A DECORATED KILKENNY All-Ireland winner and a Galway native who had been a stalwart in Dublin senior colours.

At the final whistle in Portlaoise yesterday, Eddie Brennan and Niall Corcoran embraced each other after helping mastermind as joyous an afternoon as Laois hurling has known for quite some time.

The local consensus was that this was the highest hurling peak scaled by the county since they took down Wexford to reach the 1985 Leinster final.

They only won one match in the league this spring and last season needed a last day win over Meath to prevent them being embroiled in a play-off to avoid relegation to the Christy Ring Cup.

Now they had pushed Dublin towards the 2019 departure door, are in the last six in the hunt for the Liam MacCarthy Cup and get to pit themselves against Tipperary.

And it was achieved amidst the backdrop of a party in Croke Park the previous Sunday, a Joe McDonagh Cup title that was cherished and justifiably celebrated in the aftermath.

Still it did not distract Laois from their next task, the focus returned in time to overturn Dublin.

“I left here Friday evening after we had a meeting with the players and we announced the team,” revealed Brennan.

“I rang Niall Corcoran on the road up and just said – ‘I think we are right here. I think we have them’ because they drove on the meeting, they drove on the training.

“They could have easily been forgiven for going through the motions. I wouldn’t say that about the players because they are not that sort of bunch but this was definitely a big blow for guys who have been down for a long, long time.

“When they believe in themselves – that was the difference – and today right from minute one they were well tuned in. We said to them – ‘don’t be afraid of the occasion. GO and enjoy it. And go at it. If anyone is under pressure today it is the guys up the hall.’

“Right from minute one our tackles were right on the meat. We set the tone. To get a shot in the arm like that – a goal early – was brilliant. It as the tonic we needed. Every time Dublin responded we were able to go back up and keep punching. That has been a trait of this team all year long.”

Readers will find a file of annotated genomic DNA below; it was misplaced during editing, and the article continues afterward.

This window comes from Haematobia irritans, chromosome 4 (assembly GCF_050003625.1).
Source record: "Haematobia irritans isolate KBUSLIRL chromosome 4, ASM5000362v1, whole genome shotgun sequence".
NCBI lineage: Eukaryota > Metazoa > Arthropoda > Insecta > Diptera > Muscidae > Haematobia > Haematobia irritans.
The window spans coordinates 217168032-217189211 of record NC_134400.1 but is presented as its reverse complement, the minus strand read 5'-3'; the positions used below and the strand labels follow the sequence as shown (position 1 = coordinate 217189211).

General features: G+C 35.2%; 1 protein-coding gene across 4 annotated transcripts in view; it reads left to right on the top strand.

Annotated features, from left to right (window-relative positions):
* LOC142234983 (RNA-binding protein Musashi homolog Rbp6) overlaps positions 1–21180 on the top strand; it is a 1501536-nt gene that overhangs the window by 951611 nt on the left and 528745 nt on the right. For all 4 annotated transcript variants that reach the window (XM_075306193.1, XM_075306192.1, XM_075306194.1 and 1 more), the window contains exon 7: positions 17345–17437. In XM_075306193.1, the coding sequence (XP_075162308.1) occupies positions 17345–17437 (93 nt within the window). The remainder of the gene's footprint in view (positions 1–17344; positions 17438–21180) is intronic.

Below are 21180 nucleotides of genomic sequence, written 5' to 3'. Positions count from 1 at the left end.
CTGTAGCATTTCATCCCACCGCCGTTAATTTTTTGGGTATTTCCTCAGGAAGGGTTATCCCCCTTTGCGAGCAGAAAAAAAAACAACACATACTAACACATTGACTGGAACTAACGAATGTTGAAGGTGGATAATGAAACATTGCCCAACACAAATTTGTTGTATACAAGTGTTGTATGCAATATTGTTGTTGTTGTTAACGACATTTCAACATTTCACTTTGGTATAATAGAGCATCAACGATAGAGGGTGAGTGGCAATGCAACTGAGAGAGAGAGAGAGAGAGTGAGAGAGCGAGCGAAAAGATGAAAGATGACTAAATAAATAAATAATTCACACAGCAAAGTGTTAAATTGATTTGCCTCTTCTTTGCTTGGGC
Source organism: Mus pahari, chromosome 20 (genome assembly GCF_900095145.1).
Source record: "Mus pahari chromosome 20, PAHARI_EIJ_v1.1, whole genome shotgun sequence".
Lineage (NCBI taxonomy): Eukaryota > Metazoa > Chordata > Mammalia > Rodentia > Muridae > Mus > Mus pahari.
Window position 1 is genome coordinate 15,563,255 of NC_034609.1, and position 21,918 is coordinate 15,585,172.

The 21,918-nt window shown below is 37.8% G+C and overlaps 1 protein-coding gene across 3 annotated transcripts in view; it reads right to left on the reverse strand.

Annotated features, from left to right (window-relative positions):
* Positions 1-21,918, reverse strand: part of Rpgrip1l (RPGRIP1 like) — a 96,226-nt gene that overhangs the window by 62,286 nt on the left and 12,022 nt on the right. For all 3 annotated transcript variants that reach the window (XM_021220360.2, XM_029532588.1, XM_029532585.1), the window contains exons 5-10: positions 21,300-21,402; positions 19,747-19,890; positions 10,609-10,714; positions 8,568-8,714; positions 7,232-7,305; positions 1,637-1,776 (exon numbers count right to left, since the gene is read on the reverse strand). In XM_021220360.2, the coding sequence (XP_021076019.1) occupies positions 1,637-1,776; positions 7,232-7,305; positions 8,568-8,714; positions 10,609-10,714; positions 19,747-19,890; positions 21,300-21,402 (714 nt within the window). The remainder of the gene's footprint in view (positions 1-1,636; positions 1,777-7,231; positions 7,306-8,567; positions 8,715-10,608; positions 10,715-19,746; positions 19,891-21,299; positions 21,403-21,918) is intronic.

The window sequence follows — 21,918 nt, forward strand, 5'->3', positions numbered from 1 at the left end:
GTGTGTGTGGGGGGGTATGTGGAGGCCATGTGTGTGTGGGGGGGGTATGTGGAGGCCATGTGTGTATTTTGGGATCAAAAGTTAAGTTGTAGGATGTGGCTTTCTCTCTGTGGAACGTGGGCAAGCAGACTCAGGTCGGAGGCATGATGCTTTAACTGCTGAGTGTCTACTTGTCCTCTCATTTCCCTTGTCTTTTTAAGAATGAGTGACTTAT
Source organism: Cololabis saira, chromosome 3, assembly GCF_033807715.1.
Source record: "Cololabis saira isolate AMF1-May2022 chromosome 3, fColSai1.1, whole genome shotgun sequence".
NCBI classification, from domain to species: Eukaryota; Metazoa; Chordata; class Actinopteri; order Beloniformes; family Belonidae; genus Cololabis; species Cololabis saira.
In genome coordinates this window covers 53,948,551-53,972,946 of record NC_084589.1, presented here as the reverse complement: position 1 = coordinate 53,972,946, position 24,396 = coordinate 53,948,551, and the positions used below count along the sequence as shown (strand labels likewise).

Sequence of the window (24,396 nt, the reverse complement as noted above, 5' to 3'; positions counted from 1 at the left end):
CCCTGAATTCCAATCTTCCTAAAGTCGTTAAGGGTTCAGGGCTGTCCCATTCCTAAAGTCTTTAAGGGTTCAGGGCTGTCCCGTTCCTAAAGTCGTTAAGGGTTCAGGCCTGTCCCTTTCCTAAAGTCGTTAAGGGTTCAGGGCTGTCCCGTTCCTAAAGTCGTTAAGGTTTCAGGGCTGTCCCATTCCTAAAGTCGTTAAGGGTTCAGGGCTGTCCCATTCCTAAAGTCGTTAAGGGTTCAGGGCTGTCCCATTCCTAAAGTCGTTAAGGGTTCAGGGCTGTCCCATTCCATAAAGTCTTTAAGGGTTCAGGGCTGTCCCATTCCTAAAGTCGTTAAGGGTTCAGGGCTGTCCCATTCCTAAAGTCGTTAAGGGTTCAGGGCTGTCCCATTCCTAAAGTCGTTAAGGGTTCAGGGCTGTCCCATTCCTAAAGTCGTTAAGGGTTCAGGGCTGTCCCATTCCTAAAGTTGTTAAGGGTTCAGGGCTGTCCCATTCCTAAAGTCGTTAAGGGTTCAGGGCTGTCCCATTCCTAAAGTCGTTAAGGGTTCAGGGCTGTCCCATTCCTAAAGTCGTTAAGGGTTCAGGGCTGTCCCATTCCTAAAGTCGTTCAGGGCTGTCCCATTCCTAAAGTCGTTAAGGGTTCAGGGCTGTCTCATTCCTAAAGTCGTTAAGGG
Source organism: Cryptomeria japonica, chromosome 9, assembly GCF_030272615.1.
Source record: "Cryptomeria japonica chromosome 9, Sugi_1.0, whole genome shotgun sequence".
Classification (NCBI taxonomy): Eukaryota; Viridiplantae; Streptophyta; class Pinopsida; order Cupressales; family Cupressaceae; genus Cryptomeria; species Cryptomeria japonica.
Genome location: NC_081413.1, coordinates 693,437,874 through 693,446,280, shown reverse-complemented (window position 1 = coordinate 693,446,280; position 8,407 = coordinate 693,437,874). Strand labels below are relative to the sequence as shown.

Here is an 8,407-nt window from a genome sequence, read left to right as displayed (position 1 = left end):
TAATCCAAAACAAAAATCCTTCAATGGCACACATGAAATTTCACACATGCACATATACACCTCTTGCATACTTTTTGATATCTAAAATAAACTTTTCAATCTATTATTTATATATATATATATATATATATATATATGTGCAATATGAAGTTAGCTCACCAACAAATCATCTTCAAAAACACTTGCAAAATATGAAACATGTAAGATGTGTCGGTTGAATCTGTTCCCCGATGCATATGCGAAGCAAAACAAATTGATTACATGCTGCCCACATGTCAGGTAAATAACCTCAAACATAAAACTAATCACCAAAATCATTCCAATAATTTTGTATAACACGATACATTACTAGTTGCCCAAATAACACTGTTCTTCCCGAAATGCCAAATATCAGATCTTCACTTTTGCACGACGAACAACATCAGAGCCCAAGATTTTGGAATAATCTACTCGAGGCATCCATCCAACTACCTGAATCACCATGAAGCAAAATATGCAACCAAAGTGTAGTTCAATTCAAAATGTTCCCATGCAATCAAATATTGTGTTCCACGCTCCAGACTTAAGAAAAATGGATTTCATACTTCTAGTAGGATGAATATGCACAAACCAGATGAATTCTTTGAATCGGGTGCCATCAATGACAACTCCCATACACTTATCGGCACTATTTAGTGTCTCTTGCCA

Eddie Brennan celebrates with Ross King after the game in Portlaoise.

Source: Ryan Byrne/INPHO

The application of the Laois players struck Corcoran.

“They had a few pints Sunday night, had a few more Monday, there was a bit of black smoke at training Tuesday and Wednesday. I guess the question was posed to them was what was the group’s ambition?

“Is it the Joe McDonagh Cup or do they want more for themselves? As a management group we saw the ability that they do have. I think they answered that there out on the pitch. I think it was just phenomenal and I’m so delighted for them.

“Full credit goes to that group of players, 1-33, the way they’ve applied themselves throughout the week to win the Joe McDonagh Cup and to get their feet back on the ground and to prepare for today. It’s days like this they deserve and they’ve earned and fair play to them.”

It was a day of conflicting emotions for the Kilmacud man after so many seasons immersed in the Dublin camp.

“It’s definitely for me mixed emotions. Heartbreak for the Dublin lads because I know a lot of them and they’re brilliant guys.

“Complete elation for the Laois lads because they’ve earned it since last October, working hard. Looking forward to Croke Park next week to be honest.”

For Brennan this was a day to salute the Laois players, not their sideline operators, and in particular due to their attitude since defeating Westmeath.

“Today, on top of it all, we saw their spirit grow, something that has been happening all year, and it was said when I came up here initially that there’s a lot of issues but none of them were brought into our dressing room.

Ryan Mullaney celebrates after Laois triumphed.

Source: Ryan Byrne/INPHO

“The players to a man had each other’s backs no matter what they done. They enjoyed Sunday night. No problem and they enjoyed Monday as well but they came back in here Tuesday evening and not one of them grumbled or groaned. That was a sign for me that right, there is something here.

“I am getting a little bit of credit and I don’t want it. The players are ones that crossed the line, that drove it on. Our game plan is very, very simple. We focus on being able to execute the skills of the game under pressure and under fatigue. They done that in abundance today when they needed to.

“Dublin got a run just after half time and I thought right who will we get in but funny enough all the backs were doing okay. I wondered would it catch up on us going down the straight but they refused to come off. Two or three of them went down injured – Lee Cleere is brilliant like that. He’d be in a heap on the ground and Niall would go into him and he’d go ‘I’m not coming off.’

“Niall would go ‘he’s grand’ and he’d be down again. That spirit, that refusal to listen to your legs, to listen to your body because you head is just so powerful. It convinced the lads to keep going when the need is the most and your body is screaming out at you not to stay going.”

– First published 14.13, 8 July

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